Why Are Ethics Important in Relation to “Visual Persuasion?”
Most visual materials that accompany written arguments serve one of two functions— they appeal to the emotions ( a photograph of a calf in a pen so narrow that the calf cannot turn, images of polar bears on melting ice caps, etc. ) or they clarify numerical data ( a graph showing rise of Earth temperatures over the course of several decades). They bypass cognitive processing and directly appeal to emotion.
Much of the more culturally oriented work was based in art history and art theory, sometimes using the terms visual rhetoric and visual culture to refer to artistic images exclusively. In still other cases, the use of the word visual included visualizing, the mental construction of internal images, while other scholars seemed to use it to refer solely to conventional two-dimensional images. Add those scholarly pursuits to the study of print and film advertising, television, and cinema, and suddenly a new field of inquiry emerged, rich with possibility, but sometimes puzzling in its breadth. The larger problem was not that rhetoricians were analyzing a wide variety of visuals—we saw this diversity of efforts as exciting and productive. The problem was that there seemed to be very little agreement on the basic nature of the two termsvisual and rhetoric.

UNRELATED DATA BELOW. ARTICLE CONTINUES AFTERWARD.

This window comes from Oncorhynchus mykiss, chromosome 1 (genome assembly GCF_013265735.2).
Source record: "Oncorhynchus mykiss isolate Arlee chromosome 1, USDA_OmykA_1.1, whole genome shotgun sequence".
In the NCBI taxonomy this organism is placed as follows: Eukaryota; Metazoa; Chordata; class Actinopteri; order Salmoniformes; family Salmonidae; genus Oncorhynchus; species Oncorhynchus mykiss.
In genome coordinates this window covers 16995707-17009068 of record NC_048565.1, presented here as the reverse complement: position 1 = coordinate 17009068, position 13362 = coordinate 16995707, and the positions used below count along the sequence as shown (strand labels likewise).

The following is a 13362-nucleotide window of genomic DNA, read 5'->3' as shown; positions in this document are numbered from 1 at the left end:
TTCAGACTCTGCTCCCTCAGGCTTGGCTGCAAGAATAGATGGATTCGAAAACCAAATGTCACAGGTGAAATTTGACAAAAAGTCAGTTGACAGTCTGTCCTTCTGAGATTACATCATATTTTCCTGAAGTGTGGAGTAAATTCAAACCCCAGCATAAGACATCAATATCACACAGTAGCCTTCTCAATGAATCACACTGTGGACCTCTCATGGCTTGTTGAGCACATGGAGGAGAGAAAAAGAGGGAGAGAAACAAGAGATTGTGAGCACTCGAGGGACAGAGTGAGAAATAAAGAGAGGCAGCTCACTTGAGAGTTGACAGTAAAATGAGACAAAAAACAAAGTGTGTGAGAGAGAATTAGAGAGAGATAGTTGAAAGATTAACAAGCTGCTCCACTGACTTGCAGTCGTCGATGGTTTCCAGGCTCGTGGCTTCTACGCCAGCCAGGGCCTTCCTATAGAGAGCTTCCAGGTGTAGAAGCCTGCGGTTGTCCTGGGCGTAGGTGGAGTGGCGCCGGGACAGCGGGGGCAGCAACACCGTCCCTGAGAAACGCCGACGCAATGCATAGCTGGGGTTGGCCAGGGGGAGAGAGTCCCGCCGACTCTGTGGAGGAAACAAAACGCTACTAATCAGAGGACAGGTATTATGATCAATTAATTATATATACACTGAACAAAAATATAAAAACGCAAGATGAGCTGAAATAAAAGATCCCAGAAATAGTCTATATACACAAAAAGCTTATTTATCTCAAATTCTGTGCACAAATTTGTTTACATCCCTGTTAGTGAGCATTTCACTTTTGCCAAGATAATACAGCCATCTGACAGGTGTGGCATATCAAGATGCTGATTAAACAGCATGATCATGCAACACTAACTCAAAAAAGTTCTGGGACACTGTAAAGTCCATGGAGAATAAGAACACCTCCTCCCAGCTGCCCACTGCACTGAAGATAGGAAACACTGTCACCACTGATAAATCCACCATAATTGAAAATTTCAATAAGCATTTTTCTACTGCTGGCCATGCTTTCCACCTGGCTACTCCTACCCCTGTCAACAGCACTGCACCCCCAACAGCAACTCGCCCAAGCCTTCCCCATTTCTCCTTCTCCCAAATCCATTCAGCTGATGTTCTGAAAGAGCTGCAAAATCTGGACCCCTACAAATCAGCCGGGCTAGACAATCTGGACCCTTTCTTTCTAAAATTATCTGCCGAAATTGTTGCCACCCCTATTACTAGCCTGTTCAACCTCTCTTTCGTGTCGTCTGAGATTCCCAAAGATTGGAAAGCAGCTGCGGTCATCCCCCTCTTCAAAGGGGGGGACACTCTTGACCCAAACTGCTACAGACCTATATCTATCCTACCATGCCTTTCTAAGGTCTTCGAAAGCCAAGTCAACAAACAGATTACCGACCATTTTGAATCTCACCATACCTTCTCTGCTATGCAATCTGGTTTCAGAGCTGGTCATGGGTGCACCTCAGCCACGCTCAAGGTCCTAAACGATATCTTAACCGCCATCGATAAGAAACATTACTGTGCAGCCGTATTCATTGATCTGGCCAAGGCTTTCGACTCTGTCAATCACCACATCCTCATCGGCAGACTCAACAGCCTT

When we try to convince someone of a point of view or win that next design client or project, chances are we are using persuasion: a process by which a person’s attitudes or behavior are, without duress, influenced by communications from other people.
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Richerson, P.J. & Boyd, R. (2004). Darwinian Evolutionary Ethics: Between Patriotism and Sympathy. In Philip Clayton and Jeffrey Schloss, (Eds.), Evolution and Ethics: Human Morality in Biological and Religious Perspective, pp. 50–77.